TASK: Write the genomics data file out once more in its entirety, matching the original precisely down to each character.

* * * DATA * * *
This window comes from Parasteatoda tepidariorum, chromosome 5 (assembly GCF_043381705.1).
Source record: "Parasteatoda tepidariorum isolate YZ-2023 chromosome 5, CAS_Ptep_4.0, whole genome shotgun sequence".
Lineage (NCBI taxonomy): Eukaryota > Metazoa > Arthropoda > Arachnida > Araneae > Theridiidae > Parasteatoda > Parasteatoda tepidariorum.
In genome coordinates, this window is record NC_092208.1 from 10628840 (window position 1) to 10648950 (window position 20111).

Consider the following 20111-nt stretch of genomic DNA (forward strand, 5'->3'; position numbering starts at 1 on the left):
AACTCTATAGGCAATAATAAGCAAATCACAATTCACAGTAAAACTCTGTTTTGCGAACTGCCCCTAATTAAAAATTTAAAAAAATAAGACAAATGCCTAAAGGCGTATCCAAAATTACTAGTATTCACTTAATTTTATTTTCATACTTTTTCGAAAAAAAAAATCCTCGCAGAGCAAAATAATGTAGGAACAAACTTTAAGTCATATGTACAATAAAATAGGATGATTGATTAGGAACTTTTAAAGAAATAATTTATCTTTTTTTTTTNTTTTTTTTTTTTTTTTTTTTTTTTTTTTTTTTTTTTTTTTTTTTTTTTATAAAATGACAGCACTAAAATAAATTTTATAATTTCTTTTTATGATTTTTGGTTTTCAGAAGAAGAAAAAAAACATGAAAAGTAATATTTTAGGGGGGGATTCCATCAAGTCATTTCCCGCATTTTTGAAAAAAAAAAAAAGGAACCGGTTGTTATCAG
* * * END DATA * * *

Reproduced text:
This window comes from Parasteatoda tepidariorum, chromosome 5 (assembly GCF_043381705.1).
Source record: "Parasteatoda tepidariorum isolate YZ-2023 chromosome 5, CAS_Ptep_4.0, whole genome shotgun sequence".
Lineage (NCBI taxonomy): Eukaryota > Metazoa > Arthropoda > Arachnida > Araneae > Theridiidae > Parasteatoda > Parasteatoda tepidariorum.
In genome coordinates, this window is record NC_092208.1 from 10628840 (window position 1) to 10648950 (window position 20111).

Consider the following 20111-nt stretch of genomic DNA (forward strand, 5'->3'; position numbering starts at 1 on the left):
AACTCTATAGGCAATAATAAGCAAATCACAATTCACAGTAAAACTCTGTTTTGCGAACTGCCCCTAATTAAAAATTTAAAAAAATAAGACAAATGCCTAAAGGCGTATCCAAAATTACTAGTATTCACTTAATTTTATTTTCATACTTTTTCGAAAAAAAAAATCCTCGCAGAGCAAAATAATGTAGGAACAAACTTTAAGTCATATGTACAATAAAATAGGATGATTGATTAGGAACTTTTAAAGAAATAATTTATCTTTTTTTTTTNTTTTTTTTTTTTTTTTTTTTTTTTTTTTTTTTTTTTTTTTTTTTTTTTATAAAATGACAGCACTAAAATAAATTTTATAATTTCTTTTTATGATTTTTGGTTTTCAGAAGAAGAAAAAAAACATGAAAAGTAATATTTTAGGGGGGGATTCCATCAAGTCATTTCCCGCATTTTTGAAAAAAAAAAAAAGGAACCGGTTGTTATCAG